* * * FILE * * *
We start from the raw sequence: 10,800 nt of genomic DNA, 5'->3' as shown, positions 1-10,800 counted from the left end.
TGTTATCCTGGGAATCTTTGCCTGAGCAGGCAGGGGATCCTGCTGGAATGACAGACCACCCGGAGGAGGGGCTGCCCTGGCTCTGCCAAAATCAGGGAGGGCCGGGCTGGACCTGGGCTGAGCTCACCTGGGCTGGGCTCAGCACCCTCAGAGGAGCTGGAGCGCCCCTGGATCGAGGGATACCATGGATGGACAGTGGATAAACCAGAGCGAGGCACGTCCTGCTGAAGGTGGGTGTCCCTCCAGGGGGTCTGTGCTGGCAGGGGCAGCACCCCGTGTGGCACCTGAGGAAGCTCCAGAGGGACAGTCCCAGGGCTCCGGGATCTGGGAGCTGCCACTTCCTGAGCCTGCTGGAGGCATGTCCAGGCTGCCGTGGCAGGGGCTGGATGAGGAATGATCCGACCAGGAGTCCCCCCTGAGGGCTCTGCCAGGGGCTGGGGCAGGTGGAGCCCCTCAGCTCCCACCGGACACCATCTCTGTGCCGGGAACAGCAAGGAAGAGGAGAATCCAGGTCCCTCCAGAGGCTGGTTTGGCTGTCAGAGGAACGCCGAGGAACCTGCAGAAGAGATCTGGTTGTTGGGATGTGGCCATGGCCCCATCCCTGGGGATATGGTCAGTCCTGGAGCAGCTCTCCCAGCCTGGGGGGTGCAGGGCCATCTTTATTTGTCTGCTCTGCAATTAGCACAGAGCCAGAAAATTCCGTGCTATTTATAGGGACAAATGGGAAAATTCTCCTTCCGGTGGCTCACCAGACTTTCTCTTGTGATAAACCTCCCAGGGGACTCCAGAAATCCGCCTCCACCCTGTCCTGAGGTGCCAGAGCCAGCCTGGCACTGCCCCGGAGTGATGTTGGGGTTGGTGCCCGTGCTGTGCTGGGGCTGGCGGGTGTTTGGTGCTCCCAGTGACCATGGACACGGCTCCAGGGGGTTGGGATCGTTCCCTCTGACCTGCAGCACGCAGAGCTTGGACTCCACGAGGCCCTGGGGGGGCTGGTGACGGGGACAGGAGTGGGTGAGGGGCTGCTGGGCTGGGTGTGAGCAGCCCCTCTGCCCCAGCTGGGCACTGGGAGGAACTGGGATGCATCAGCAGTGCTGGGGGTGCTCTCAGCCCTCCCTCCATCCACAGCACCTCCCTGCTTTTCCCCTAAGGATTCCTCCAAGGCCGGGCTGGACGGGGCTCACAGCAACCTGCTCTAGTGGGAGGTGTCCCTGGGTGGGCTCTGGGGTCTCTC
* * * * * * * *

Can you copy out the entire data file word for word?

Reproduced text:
We start from the raw sequence: 10,800 nt of genomic DNA, 5'->3' as shown, positions 1-10,800 counted from the left end.
TGTTATCCTGGGAATCTTTGCCTGAGCAGGCAGGGGATCCTGCTGGAATGACAGACCACCCGGAGGAGGGGCTGCCCTGGCTCTGCCAAAATCAGGGAGGGCCGGGCTGGACCTGGGCTGAGCTCACCTGGGCTGGGCTCAGCACCCTCAGAGGAGCTGGAGCGCCCCTGGATCGAGGGATACCATGGATGGACAGTGGATAAACCAGAGCGAGGCACGTCCTGCTGAAGGTGGGTGTCCCTCCAGGGGGTCTGTGCTGGCAGGGGCAGCACCCCGTGTGGCACCTGAGGAAGCTCCAGAGGGACAGTCCCAGGGCTCCGGGATCTGGGAGCTGCCACTTCCTGAGCCTGCTGGAGGCATGTCCAGGCTGCCGTGGCAGGGGCTGGATGAGGAATGATCCGACCAGGAGTCCCCCCTGAGGGCTCTGCCAGGGGCTGGGGCAGGTGGAGCCCCTCAGCTCCCACCGGACACCATCTCTGTGCCGGGAACAGCAAGGAAGAGGAGAATCCAGGTCCCTCCAGAGGCTGGTTTGGCTGTCAGAGGAACGCCGAGGAACCTGCAGAAGAGATCTGGTTGTTGGGATGTGGCCATGGCCCCATCCCTGGGGATATGGTCAGTCCTGGAGCAGCTCTCCCAGCCTGGGGGGTGCAGGGCCATCTTTATTTGTCTGCTCTGCAATTAGCACAGAGCCAGAAAATTCCGTGCTATTTATAGGGACAAATGGGAAAATTCTCCTTCCGGTGGCTCACCAGACTTTCTCTTGTGATAAACCTCCCAGGGGACTCCAGAAATCCGCCTCCACCCTGTCCTGAGGTGCCAGAGCCAGCCTGGCACTGCCCCGGAGTGATGTTGGGGTTGGTGCCCGTGCTGTGCTGGGGCTGGCGGGTGTTTGGTGCTCCCAGTGACCATGGACACGGCTCCAGGGGGTTGGGATCGTTCCCTCTGACCTGCAGCACGCAGAGCTTGGACTCCACGAGGCCCTGGGGGGGCTGGTGACGGGGACAGGAGTGGGTGAGGGGCTGCTGGGCTGGGTGTGAGCAGCCCCTCTGCCCCAGCTGGGCACTGGGAGGAACTGGGATGCATCAGCAGTGCTGGGGGTGCTCTCAGCCCTCCCTCCATCCACAGCACCTCCCTGCTTTTCCCCTAAGGATTCCTCCAAGGCCGGGCTGGACGGGGCTCACAGCAACCTGCTCTAGTGGGAGGTGTCCCTGGGTGGGCTCTGGGGTCTCTC